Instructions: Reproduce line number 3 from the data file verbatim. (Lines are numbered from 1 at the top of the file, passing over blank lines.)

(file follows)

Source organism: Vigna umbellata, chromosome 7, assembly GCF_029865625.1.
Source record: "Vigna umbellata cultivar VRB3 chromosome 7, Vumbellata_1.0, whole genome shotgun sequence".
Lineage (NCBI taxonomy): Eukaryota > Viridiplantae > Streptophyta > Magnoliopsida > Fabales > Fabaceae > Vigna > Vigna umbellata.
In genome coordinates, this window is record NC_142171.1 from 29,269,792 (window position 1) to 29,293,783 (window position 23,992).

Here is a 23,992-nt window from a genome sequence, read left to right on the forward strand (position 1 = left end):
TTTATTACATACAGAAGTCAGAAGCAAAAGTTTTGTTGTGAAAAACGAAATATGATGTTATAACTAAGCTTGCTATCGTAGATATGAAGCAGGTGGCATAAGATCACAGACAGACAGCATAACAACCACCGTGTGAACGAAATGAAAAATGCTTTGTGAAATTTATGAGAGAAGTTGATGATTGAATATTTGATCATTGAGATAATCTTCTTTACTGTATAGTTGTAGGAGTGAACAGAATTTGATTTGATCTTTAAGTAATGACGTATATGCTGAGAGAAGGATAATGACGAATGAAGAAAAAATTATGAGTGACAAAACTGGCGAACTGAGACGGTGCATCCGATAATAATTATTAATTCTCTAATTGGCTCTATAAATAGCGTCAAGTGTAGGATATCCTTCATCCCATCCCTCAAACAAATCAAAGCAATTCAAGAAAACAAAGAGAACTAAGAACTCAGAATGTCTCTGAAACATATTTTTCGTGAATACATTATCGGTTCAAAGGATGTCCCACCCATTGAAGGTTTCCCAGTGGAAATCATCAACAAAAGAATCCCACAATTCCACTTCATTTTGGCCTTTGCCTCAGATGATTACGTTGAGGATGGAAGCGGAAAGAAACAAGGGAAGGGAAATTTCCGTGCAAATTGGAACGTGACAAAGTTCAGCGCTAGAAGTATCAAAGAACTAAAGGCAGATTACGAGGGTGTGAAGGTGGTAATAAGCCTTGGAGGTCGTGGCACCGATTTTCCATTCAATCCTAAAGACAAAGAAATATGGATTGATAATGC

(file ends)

Lineage (NCBI taxonomy): Eukaryota > Viridiplantae > Streptophyta > Magnoliopsida > Fabales > Fabaceae > Vigna > Vigna umbellata.